Fort Worth ISD Plans to Redraw District Boundaries Draw Concern, Confusion From Some Parents - NBC 5 Dallas-Fort Worth

Fort Worth ISD Plans to Redraw District Boundaries Draw Concern, Confusion From Some Parents

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    Fort Worth ISD Plans to Redraw District Boundaries Draw Concern, Confusion From Some Parents

    Some Fort Worth parents are worried about plans to redraw school district boundaries. Will students be moved in or out? The district hasn't made a change in 20 years. Fort Worth ISD Superintendent Dr. Kent Scribner sat down with NBC 5 hoping to clear up the worry and confusion. (Published Wednesday, Dec. 4, 2019)

    Some Fort Worth parents are worried about plans to redraw school district boundaries.

    Will students be moved in or out?

    The district hasn't made a change in 20 years.

    Fort Worth ISD Superintendent Dr. Kent Scribner sat down with NBC 5 hoping to clear up the worry and confusion.

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    The district says it's important to note the ideas being revealed at this time are not finalized.

    A final proposal isn't expected until after winter break.

    After it is proposed, the district plans smaller meetings with families of affected students before it goes to the full school board for discussion and approval.

    Dr. Scribner says the district needs to change the 'feeder' system that moves students from elementary school through high school, since some campuses are overcrowded, and others have too few students.

    The district's new feeder pyramid hopes to consist of five elementary schools feeding into two middle schools and then one single high school.

    Currently, Scribner says there are at times one or three middle schools that feed into high schools.

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    There would be 13 pyramids throughout the district.

    "Mostly we want to create a sense of community," said Scribner. "So there's a sense of continuity, one point of contact. There is one point of responsibility."

    The goal is also to better line up curriculum, improve communication between feeder schools and attempt to keep students together through grade levels.

    High school boundaries, he said, will not change.

    When it comes to Paschal High School, what many would consider the city's premier public high school, Scribner says students who currently attending Paschal would not be transferred to another school.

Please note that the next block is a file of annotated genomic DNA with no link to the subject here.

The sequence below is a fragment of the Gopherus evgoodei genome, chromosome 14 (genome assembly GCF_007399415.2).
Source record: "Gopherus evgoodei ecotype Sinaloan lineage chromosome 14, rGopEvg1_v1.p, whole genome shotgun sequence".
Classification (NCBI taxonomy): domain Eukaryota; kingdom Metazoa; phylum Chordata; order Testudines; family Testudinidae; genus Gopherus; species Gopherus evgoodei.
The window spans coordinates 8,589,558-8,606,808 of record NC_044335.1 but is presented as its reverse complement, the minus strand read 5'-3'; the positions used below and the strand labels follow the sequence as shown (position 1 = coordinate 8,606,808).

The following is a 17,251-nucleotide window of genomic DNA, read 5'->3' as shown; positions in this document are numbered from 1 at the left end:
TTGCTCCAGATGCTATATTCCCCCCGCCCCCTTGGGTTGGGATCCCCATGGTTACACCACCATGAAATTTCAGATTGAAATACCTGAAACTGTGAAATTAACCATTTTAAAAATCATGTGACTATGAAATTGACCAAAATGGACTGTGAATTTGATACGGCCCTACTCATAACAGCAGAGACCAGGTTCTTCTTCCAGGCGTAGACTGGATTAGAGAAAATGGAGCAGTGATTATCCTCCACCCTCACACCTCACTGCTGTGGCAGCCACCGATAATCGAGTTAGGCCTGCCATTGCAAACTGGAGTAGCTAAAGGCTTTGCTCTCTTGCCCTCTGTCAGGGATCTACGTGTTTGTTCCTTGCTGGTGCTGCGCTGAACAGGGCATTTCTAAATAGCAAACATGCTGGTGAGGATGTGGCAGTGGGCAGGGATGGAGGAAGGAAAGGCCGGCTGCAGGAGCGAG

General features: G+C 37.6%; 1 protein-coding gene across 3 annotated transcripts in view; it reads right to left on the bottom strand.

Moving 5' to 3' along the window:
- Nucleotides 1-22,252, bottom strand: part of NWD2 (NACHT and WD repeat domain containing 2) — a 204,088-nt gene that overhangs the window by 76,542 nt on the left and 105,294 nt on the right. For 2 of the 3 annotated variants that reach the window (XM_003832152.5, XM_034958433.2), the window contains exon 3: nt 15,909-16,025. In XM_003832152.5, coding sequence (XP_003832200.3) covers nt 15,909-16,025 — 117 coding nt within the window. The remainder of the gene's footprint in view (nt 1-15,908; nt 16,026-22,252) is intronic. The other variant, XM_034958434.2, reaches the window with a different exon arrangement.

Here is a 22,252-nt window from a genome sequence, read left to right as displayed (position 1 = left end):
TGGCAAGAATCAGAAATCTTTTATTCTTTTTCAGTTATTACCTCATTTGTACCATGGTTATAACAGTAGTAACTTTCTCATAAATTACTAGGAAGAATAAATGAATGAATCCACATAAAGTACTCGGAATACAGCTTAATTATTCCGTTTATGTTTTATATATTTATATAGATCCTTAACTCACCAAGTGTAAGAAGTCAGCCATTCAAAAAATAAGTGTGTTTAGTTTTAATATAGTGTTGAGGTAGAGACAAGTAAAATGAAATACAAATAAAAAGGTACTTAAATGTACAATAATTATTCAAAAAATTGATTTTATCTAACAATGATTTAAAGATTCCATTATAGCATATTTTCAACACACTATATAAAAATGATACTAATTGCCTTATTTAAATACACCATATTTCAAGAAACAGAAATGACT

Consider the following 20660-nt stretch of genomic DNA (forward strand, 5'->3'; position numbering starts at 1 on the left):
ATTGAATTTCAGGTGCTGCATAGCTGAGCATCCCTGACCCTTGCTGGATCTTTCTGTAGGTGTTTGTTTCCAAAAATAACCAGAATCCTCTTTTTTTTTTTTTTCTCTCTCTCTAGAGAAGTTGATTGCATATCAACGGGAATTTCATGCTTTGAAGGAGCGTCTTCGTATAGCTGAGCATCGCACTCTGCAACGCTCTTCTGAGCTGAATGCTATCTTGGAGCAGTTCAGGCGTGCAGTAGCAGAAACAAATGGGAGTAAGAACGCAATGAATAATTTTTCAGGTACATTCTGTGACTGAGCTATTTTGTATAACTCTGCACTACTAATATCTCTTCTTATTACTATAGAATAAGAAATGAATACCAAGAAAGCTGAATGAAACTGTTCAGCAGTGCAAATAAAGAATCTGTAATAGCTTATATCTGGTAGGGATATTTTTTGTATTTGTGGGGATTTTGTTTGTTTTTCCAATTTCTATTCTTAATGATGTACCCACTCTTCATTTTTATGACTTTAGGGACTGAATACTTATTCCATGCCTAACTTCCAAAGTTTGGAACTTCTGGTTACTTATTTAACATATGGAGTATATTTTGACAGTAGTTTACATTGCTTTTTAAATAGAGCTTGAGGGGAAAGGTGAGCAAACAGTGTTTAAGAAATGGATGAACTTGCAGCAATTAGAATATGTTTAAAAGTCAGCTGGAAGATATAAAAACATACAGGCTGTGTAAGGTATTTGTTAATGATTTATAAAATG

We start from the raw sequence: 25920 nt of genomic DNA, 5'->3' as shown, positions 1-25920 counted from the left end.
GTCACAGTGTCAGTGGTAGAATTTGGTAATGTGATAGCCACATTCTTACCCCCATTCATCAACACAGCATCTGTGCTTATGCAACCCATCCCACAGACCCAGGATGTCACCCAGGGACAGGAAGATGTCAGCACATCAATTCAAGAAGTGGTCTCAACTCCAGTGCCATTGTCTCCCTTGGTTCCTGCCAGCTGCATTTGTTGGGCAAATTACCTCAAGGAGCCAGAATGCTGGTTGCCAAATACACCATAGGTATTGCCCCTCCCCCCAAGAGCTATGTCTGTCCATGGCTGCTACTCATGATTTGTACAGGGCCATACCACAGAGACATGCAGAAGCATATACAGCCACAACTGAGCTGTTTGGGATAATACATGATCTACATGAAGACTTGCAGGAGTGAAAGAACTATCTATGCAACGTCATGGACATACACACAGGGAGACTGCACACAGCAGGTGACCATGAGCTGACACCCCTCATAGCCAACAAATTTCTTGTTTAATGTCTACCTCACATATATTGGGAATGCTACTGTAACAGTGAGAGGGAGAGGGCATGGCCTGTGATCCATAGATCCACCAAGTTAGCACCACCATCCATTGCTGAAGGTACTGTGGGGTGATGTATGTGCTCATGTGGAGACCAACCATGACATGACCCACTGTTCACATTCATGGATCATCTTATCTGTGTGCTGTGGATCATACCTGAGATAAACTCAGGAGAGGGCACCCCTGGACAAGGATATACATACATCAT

Also, students currently attending Rosemont Middle School, which feeds into three high schools including Paschal, would still go onto Paschal if it is their feeder school.

    "There will be no Rosemont students or any students removed from the Paschal pyramid," said Scribner. "I think that there's some misinformation out there sometimes. We really want to make an effort to hear all of those ideas so we can provide accurate information."

    However, Scribner does expect students in elementary and middle schools in the district may get shuffled to different schools.

    These changes could affect students entering Rosemont, but Scribner wants to assure parents wanting to keep their kids at Rosemont.

    "The students who go to Rosemont Middle School, who live in Paschal, may change middle schools but they will continue to go to Paschal," he said. "If they want to continue at Rosemont we're going to grandfather students through the process. We're going to be reasonable. We don't want to take anything away. We want to create a system that makes sense, a system that is fair, a system that is equitable."

    Despite 13 meetings about this issue, parents and a Rosemont neighborhood group say there is still plenty of confusion over the district's plans.

    Many parents in the heavily-Latino Rosemont neighborhood fear their kids will no longer be able to attend Paschal, a school with higher state ratings than other schools nearby.

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    The group 'Familias de Rosemont' is demanding more transparency from the district.

    "We want something definitive, clear, we want to be part of that process," said Fernando Peralta.

    Peralta and his wife moved into the Rosemont neighborhood intending to one day send their children specifically to Paschal High.

    "I talked to two parents that I asked to come talk and they just didn't want to because they didn't feel like they know what's going on, so there's confusion," he said.

    The district is urging parents to get involved and voice their opinions during public comment portions of regular school board meetings, by reaching out to school board members in their district or submitting comments online at: https://www.fwisd.org/communityforums

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